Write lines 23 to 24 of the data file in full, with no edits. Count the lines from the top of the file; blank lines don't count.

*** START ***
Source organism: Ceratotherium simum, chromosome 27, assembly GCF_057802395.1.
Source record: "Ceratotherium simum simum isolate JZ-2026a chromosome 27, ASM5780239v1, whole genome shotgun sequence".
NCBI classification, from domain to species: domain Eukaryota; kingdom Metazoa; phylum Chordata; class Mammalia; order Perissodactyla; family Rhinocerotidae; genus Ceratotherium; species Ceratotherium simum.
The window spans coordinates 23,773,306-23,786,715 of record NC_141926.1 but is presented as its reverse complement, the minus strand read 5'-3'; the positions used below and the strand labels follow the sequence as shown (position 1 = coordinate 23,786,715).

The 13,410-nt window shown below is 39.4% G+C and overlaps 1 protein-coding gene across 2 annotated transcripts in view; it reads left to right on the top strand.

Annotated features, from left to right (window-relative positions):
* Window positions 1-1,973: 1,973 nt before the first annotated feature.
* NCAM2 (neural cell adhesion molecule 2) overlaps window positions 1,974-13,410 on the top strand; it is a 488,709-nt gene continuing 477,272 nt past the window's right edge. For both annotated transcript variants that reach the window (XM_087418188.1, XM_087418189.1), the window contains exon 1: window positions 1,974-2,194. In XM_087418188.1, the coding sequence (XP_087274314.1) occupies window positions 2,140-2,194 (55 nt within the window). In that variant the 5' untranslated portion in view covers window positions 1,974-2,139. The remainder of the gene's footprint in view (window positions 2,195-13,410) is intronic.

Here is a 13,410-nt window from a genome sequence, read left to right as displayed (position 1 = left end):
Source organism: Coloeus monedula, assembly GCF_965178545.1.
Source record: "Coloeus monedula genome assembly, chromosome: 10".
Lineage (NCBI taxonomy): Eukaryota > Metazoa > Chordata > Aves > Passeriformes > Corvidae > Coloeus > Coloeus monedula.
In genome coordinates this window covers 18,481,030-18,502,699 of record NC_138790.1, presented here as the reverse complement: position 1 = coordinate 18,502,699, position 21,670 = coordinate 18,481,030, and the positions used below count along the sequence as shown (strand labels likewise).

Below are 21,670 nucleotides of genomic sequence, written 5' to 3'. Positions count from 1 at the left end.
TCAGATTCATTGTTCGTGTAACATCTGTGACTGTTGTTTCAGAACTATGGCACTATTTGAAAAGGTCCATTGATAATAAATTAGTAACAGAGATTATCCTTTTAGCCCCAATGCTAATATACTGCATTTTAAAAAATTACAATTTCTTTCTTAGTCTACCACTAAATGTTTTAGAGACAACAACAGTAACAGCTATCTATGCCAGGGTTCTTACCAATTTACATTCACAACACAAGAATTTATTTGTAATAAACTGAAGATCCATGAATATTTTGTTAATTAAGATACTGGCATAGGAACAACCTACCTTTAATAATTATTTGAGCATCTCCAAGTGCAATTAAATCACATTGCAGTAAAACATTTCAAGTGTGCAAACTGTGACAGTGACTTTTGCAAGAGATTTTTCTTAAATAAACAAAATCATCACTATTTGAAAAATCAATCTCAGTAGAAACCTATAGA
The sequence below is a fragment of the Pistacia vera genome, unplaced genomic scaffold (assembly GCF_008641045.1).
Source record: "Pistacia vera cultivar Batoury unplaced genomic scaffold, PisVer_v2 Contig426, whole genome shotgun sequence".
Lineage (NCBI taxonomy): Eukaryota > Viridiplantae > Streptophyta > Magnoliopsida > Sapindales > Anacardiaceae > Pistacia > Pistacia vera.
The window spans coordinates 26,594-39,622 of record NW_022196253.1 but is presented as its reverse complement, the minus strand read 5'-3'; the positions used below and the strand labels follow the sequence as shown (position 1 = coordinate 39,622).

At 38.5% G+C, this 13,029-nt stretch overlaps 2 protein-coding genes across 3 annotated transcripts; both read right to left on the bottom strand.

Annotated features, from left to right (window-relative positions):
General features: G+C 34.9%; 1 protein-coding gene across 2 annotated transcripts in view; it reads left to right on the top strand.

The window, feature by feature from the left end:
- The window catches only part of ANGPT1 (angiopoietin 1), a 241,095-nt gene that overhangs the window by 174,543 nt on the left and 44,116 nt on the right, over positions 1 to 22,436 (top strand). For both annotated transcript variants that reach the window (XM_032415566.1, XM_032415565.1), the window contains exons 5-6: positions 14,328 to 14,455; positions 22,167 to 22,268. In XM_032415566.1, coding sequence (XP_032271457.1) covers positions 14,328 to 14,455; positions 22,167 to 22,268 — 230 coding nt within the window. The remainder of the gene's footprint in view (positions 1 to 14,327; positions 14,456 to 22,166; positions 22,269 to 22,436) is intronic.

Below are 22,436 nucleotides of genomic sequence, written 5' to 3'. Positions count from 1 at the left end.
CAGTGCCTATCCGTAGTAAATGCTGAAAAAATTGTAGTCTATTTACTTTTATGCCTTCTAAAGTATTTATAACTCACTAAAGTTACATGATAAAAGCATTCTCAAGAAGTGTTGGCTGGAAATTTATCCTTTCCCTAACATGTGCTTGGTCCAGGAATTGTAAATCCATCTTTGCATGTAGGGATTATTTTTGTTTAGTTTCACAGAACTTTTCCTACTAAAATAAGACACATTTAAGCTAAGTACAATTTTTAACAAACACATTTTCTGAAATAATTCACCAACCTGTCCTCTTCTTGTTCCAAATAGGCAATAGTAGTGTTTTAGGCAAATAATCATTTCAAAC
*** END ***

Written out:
The window, feature by feature from the left end:
- The window catches only part of ANGPT1 (angiopoietin 1), a 241,095-nt gene that overhangs the window by 174,543 nt on the left and 44,116 nt on the right, over positions 1 to 22,436 (top strand). For both annotated transcript variants that reach the window (XM_032415566.1, XM_032415565.1), the window contains exons 5-6: positions 14,328 to 14,455; positions 22,167 to 22,268. In XM_032415566.1, coding sequence (XP_032271457.1) covers positions 14,328 to 14,455; positions 22,167 to 22,268 — 230 coding nt within the window. The remainder of the gene's footprint in view (positions 1 to 14,327; positions 14,456 to 22,166; positions 22,269 to 22,436) is intronic.